A malicious email spam campaign has held businesses for ransom after downloading an email attachment purporting to be from Microsoft.
MailGuard has successfully identified and quarantined all instances of the recent ransomware email scam, protecting our clients from loss of critical business data.
Windows users considering upgrading to Windows 10 are the new target for cyber criminals, leveraging the brand to trick email recipients with a zero-day malware exploit. The hackers, claiming to be from Microsoft, are pretending to offer quicker access to the new Windows 10 operating system.
Here is a screenshot of the type of email to watch out for.
As you can see, the email appears to originate from Microsoft, exciting the victim about the prospect of immediate access of the new operating system. The email maliciously holds the recipient’s hand as they are guided down a simple installation path to encrypting their device.
An immediate warning sign is the manner in which the update is distributed; via an unsolicited email. Microsoft are adamant that its update mechanism prompts users with a notice on their screens when a download is available. This scam takes advantage of the trusting nature of excited users that would otherwise need to wait in line prior to receiving a Windows 10 update from Microsoft.
The email is addressed to the recipient personally, and as a result, doesn’t appear to be mass email spam.
The content of the email is competently written, and despite a number of grammatical errors doesn’t arouse any further suspicion from the user.
The wave of bogus spam emails are sent containing a malicious .zip attachment concealing an executable ‘ransomware’ file. The encryption used in the ransomware is known as Elliptic Curve Encryption (EEC), a lightweight encryption method intended to block access to your data as quickly as possible.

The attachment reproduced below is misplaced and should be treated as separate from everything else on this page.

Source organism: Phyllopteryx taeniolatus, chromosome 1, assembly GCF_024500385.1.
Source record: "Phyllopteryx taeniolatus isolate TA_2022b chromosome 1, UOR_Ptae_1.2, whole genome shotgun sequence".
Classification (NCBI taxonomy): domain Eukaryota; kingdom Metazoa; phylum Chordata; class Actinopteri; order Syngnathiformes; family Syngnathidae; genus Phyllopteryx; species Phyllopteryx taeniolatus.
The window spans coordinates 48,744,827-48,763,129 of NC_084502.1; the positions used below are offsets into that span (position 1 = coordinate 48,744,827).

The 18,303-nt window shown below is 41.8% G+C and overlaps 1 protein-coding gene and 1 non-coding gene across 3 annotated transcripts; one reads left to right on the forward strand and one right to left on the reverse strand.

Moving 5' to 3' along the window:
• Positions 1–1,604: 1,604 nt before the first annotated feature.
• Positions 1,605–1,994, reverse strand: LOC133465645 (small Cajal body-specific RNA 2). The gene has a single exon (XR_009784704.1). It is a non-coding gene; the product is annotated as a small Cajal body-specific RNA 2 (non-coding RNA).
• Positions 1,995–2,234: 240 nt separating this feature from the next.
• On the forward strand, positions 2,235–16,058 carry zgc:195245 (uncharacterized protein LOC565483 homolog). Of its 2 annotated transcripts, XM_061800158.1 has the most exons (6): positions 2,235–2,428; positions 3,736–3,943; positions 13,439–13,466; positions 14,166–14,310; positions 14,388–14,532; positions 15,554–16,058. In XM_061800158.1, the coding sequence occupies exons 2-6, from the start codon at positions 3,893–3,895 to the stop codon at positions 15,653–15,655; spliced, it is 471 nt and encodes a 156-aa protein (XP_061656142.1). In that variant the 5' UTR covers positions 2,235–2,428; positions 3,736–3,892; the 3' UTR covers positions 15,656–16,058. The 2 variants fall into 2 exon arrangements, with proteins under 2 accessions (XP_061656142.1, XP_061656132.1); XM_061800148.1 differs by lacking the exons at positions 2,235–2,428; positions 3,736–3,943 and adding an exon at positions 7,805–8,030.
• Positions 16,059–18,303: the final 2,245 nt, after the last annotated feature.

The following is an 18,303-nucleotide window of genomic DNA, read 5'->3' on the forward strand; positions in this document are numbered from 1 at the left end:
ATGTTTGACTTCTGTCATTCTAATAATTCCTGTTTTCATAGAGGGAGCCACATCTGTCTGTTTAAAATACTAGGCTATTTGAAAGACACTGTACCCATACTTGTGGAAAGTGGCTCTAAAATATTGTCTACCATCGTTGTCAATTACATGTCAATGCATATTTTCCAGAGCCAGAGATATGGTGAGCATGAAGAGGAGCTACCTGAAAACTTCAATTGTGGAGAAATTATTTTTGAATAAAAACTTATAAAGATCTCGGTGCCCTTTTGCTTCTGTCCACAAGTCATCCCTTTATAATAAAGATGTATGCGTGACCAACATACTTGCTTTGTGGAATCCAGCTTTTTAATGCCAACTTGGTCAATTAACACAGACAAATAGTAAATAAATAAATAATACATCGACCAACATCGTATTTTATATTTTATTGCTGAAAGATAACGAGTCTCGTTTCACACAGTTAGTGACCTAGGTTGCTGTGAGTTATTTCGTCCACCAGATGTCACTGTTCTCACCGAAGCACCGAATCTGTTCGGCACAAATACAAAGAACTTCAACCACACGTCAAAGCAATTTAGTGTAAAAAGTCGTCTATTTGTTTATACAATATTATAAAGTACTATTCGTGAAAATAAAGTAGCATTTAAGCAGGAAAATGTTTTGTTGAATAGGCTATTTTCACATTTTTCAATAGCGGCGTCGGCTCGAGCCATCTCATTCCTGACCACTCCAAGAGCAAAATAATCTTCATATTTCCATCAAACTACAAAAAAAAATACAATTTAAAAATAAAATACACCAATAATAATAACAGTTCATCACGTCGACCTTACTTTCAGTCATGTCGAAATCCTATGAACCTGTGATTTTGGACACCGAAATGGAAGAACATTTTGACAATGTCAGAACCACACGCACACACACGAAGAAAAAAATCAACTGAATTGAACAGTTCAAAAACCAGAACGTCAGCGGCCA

Once unzipped, if the .exe file is executed, the program encrypts and locks data on all local and mapped drives, finally demanding payment to release access. This particular scam contains a CTB Locker, a CryptoLocker variant.
What’s worse is that it is difficult for antivirus software to detect, often delivered as a .zip file hiding within another .zip file. Once infected, a notice appears demanding ransom within 96 hours to decrypt business files.
As reported by the ABC, the ransom is demanded in a payment made via Bitcoin using the anonymity network, Tor. This makes the transaction “virtually untraceable” and allows the malware distributor to quickly profit. Cyber criminals are targeting businesses that cannot afford the loss of productivity in the “weeks [it takes] for them to work out how to decrypt the files”.
This scam has arrived in a number of variations, ensure you are wary of any unsolicited emails purporting to be from Microsoft boasting faster access to Windows 10 or offering free updates.
- Don’t open files or click links from unsolicited senders. Whilst this particular email did not come in the form of a phishing scam prompting users via an outbound link, it’s important to remain vigilant in what you click on and download onto your computer and in turn your corporate network.
- Ensure you keep frequent backups of your data. If your hard drive becomes encrypted, it’s a much easier rectification process if you are able to revert back to a recent backup.
Educating staff and employing multilayered defences including desktop antivirus, anti-malware, anti-spyware, and using cloud-based email filtering and web filtering will go a long way to mitigating the risk from a wide range of email scams.
Here's what a legitimate Windows 10 upgrade looks like.
A notification in your taskbar from Microsoft.
Once clicked, the following application launches prompting you with a free upgrade to Windows 10.
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